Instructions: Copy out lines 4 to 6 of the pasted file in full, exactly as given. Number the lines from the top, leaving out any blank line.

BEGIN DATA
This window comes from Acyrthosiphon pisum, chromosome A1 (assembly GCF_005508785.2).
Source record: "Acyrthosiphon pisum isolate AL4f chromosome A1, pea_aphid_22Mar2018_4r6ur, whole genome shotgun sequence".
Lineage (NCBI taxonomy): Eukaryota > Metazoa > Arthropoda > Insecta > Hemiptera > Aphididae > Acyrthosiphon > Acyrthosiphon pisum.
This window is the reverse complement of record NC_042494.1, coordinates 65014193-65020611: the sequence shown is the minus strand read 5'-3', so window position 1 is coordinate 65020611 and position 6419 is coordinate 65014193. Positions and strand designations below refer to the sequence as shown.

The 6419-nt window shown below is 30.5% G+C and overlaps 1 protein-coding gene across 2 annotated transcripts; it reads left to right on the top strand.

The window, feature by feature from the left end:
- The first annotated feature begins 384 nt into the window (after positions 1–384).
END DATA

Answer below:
This window is the reverse complement of record NC_042494.1, coordinates 65014193-65020611: the sequence shown is the minus strand read 5'-3', so window position 1 is coordinate 65020611 and position 6419 is coordinate 65014193. Positions and strand designations below refer to the sequence as shown.

The 6419-nt window shown below is 30.5% G+C and overlaps 1 protein-coding gene across 2 annotated transcripts; it reads left to right on the top strand.

The window, feature by feature from the left end: